Five Network Security Breaches Network breaches are an ever-present and growing threat to network security. There are many ways that such breaches can occur, and the following material will analyze five case studies. The issues to be addressed will include, what went wrong, how could it have been prevented, and what measures could be instituted to prevent a reoccurrence.
Naoki Hiroshima’s Twitter Handle Naoki Hiroshima was the owner of a rare Twitter handle of just one letter, @N. The handle is rare enough that he had been offered as much as fifty thousand dollars for it (Naoki Hiroshima, 2014). His account was often the target of theft via password reset attempts, so he thought nothing of it when on January 20th 2014, he got a text
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The first two digits were successfully guessed in one phone call, and the domain was stolen. This case illustrates the dangers of nontechnical hacking, such as social engineering. According to Chuck Easttom (2012), “social engineering is a technique for breaching a system’s security by exploiting human nature rather than technology” (p.6). This attack could have been prevented by either of the two companies involved if they had an education program in place for their employees on how to recognize and prevent social engineering exploitation. The theft of Naoki’s account could also have been prevented if PayPal or GoDaddy had better security policies in place. For instance, an assistant at PayPal should under no circumstances give out customer account numbers over the phone. And GoDaddy should not allow people to repeatedly guess authentication information. This case is only ten days old as of the time of this writing, and it is still being investigated, but according to Matthew Panzarino of TechCrunch.com (2014), “The company admits that one of its employees was ‘socially engineered’ into giving out additional information which allowed a hacker to gain access to Naoki Hiroshima’s GoDaddy account.”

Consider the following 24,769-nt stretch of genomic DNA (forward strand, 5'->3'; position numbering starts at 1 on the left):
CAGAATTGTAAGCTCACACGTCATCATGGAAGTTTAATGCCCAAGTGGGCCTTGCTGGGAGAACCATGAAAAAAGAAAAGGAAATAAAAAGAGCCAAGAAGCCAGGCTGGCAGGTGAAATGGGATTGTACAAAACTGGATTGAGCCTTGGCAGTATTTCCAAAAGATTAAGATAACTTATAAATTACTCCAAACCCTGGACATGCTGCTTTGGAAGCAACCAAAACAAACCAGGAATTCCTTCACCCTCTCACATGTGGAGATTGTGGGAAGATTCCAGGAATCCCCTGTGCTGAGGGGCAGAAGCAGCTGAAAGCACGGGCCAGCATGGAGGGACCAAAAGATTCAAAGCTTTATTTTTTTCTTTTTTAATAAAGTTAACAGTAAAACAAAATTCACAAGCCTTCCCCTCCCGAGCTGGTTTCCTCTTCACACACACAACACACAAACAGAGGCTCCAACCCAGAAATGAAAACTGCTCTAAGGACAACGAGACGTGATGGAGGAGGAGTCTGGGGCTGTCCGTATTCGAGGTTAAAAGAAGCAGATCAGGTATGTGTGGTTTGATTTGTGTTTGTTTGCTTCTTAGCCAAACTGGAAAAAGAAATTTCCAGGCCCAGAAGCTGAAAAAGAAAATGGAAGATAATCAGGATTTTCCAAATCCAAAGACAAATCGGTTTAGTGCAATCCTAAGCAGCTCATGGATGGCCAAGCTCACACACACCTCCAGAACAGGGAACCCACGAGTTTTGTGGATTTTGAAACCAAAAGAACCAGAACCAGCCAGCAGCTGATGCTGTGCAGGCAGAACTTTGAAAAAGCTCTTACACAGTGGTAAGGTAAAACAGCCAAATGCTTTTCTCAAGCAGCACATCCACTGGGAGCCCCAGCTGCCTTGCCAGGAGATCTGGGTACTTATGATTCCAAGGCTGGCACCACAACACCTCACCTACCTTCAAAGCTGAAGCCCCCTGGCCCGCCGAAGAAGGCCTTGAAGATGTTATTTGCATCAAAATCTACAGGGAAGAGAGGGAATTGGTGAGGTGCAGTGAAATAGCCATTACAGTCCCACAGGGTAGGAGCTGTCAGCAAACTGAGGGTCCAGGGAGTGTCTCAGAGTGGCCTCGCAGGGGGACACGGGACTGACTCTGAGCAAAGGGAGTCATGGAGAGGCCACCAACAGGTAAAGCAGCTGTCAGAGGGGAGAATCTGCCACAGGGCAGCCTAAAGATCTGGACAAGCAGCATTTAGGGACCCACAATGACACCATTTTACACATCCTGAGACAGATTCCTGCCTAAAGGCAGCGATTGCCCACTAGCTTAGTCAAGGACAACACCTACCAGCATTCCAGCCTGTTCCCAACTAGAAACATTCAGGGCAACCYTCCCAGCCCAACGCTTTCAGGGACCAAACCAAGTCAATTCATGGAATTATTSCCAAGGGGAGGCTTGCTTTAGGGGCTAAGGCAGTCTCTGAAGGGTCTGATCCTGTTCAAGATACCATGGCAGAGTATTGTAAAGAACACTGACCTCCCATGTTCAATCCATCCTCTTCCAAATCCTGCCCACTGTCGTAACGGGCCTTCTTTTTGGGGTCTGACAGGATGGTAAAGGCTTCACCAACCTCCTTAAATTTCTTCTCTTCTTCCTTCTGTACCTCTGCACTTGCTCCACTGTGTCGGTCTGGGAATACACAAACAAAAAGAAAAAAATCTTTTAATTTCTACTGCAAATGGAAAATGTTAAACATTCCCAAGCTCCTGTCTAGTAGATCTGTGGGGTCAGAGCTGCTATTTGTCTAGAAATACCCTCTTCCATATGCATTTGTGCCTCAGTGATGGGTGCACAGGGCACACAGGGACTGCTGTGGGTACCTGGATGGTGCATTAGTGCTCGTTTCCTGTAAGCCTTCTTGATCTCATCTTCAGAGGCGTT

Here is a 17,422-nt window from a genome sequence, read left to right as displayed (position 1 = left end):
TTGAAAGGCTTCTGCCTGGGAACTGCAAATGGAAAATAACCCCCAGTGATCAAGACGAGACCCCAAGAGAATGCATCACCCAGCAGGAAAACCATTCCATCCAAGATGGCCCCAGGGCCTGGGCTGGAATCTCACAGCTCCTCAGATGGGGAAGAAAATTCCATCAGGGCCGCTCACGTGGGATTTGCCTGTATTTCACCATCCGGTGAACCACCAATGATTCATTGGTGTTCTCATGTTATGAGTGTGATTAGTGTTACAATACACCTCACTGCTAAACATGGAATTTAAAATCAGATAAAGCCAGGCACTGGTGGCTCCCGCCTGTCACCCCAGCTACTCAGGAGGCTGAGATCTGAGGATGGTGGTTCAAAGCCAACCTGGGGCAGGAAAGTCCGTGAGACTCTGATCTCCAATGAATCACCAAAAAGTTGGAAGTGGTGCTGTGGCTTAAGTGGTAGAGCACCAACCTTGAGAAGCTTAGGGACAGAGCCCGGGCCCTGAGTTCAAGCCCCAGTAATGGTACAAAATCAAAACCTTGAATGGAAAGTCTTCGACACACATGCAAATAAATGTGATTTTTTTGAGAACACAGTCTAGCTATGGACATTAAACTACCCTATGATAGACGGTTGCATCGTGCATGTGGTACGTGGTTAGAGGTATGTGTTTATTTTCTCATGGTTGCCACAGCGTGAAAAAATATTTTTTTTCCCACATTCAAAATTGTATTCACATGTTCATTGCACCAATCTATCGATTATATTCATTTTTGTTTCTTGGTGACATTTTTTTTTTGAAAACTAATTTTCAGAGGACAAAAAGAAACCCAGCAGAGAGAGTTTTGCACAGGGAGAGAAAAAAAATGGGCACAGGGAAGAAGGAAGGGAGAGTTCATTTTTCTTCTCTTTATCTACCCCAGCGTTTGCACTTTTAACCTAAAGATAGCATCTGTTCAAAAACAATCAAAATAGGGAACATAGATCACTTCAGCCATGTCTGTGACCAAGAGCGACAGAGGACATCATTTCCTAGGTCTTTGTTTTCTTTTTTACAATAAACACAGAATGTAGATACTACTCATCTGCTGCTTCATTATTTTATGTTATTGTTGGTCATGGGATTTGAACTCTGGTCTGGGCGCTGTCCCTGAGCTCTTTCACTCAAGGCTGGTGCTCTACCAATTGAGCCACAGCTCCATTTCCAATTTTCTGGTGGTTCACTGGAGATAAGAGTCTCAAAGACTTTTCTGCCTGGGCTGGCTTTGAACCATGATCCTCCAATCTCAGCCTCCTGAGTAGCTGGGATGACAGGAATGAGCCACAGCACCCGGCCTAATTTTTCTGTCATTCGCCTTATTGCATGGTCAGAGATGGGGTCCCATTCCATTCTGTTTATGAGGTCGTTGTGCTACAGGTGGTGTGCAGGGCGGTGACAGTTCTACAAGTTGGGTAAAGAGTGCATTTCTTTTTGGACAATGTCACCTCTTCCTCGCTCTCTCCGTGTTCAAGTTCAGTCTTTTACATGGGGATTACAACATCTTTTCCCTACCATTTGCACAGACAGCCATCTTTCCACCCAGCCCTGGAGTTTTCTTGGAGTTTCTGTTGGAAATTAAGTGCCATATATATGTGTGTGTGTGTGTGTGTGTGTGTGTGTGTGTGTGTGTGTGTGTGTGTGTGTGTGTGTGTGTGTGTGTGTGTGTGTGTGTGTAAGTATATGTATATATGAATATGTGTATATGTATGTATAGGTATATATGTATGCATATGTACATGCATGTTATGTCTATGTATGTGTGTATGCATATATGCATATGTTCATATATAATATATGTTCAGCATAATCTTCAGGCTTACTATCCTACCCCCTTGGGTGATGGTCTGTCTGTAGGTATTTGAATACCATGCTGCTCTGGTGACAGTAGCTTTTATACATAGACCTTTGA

Target’s Massive Loss of Customer Data Between November 27th and December 15th of 2013, the retail chain Target had 110 million customer accounts stolen in the form of 40 million credit/debit cards and 70 million accounts of personally identifiable information (WatchGuard